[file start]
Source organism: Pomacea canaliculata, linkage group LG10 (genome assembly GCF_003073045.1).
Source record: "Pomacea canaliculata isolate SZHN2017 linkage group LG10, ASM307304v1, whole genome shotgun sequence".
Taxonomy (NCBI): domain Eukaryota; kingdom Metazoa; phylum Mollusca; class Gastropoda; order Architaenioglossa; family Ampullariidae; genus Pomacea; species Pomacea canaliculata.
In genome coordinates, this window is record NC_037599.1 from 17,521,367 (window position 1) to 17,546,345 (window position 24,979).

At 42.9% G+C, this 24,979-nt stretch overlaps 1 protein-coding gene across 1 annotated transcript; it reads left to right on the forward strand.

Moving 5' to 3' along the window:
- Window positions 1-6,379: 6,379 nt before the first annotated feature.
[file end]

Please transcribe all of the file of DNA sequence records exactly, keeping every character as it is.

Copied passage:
Source organism: Pomacea canaliculata, linkage group LG10 (genome assembly GCF_003073045.1).
Source record: "Pomacea canaliculata isolate SZHN2017 linkage group LG10, ASM307304v1, whole genome shotgun sequence".
Taxonomy (NCBI): domain Eukaryota; kingdom Metazoa; phylum Mollusca; class Gastropoda; order Architaenioglossa; family Ampullariidae; genus Pomacea; species Pomacea canaliculata.
In genome coordinates, this window is record NC_037599.1 from 17,521,367 (window position 1) to 17,546,345 (window position 24,979).

At 42.9% G+C, this 24,979-nt stretch overlaps 1 protein-coding gene across 1 annotated transcript; it reads left to right on the forward strand.

Moving 5' to 3' along the window:
- Window positions 1-6,379: 6,379 nt before the first annotated feature.